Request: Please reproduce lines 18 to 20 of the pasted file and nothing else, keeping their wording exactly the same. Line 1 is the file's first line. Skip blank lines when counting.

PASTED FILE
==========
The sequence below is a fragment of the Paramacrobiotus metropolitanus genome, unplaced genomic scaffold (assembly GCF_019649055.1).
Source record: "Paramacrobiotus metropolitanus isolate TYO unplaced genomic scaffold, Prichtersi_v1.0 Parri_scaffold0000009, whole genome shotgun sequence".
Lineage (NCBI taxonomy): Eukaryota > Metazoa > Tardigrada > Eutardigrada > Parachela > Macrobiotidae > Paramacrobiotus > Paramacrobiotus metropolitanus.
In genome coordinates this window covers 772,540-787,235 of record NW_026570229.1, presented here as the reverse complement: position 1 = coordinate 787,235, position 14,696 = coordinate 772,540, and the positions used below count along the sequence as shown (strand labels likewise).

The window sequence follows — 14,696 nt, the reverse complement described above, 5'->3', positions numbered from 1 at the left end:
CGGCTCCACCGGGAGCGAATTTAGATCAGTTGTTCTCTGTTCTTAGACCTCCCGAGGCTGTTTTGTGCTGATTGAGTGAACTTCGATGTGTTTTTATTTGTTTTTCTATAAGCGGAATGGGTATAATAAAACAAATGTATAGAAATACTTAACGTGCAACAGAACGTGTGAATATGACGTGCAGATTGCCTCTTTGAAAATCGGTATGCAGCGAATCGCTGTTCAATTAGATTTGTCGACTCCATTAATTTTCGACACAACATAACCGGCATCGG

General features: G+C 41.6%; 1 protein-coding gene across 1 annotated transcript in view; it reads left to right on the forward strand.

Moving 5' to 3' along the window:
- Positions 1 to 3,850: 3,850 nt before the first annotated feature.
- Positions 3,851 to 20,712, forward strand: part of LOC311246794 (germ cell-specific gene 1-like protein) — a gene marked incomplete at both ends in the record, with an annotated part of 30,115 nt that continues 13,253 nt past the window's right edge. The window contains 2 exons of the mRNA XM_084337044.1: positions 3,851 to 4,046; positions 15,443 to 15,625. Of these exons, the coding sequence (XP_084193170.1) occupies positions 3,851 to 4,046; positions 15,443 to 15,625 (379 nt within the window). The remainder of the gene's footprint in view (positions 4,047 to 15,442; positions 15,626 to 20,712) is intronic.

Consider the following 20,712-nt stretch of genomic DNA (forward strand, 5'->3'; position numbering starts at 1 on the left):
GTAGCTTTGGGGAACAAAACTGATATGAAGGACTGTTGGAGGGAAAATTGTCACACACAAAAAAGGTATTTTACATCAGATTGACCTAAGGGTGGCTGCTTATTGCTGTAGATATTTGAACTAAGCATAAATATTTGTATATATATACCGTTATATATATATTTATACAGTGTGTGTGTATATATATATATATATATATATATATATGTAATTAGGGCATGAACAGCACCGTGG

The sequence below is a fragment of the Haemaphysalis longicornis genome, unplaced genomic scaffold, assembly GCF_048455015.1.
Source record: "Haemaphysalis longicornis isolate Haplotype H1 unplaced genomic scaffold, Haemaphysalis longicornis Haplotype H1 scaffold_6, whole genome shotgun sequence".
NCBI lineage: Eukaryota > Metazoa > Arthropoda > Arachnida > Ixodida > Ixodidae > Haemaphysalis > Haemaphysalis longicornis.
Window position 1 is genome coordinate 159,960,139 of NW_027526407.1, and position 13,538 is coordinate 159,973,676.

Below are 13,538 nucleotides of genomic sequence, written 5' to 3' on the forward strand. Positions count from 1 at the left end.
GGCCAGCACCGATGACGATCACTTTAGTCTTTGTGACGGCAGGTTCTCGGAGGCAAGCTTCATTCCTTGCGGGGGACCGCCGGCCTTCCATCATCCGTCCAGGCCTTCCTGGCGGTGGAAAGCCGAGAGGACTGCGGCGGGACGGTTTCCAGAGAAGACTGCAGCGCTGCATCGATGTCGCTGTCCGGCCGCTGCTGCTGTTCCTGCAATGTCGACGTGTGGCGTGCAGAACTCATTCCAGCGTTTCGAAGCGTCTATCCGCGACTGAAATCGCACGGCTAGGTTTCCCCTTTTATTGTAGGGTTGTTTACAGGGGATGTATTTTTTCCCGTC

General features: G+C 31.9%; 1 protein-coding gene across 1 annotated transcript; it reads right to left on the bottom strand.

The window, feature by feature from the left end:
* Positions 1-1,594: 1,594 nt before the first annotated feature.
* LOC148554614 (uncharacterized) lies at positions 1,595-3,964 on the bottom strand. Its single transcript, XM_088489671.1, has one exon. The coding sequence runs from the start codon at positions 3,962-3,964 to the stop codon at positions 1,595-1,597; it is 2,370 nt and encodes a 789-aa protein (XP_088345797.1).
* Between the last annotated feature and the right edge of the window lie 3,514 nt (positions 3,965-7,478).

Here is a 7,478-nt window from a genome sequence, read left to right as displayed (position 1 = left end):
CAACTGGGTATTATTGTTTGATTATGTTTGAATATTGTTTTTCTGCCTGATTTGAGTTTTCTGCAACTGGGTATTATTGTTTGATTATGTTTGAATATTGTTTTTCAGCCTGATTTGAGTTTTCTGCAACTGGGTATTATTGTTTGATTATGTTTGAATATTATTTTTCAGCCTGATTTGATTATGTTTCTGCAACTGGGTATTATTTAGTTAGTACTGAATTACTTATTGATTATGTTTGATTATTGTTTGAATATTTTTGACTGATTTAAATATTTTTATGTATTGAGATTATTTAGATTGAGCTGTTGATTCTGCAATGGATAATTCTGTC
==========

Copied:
GGCCAGCACCGATGACGATCACTTTAGTCTTTGTGACGGCAGGTTCTCGGAGGCAAGCTTCATTCCTTGCGGGGGACCGCCGGCCTTCCATCATCCGTCCAGGCCTTCCTGGCGGTGGAAAGCCGAGAGGACTGCGGCGGGACGGTTTCCAGAGAAGACTGCAGCGCTGCATCGATGTCGCTGTCCGGCCGCTGCTGCTGTTCCTGCAATGTCGACGTGTGGCGTGCAGAACTCATTCCAGCGTTTCGAAGCGTCTATCCGCGACTGAAATCGCACGGCTAGGTTTCCCCTTTTATTGTAGGGTTGTTTACAGGGGATGTATTTTTTCCCGTC

General features: G+C 31.9%; 1 protein-coding gene across 1 annotated transcript; it reads right to left on the bottom strand.

The window, feature by feature from the left end: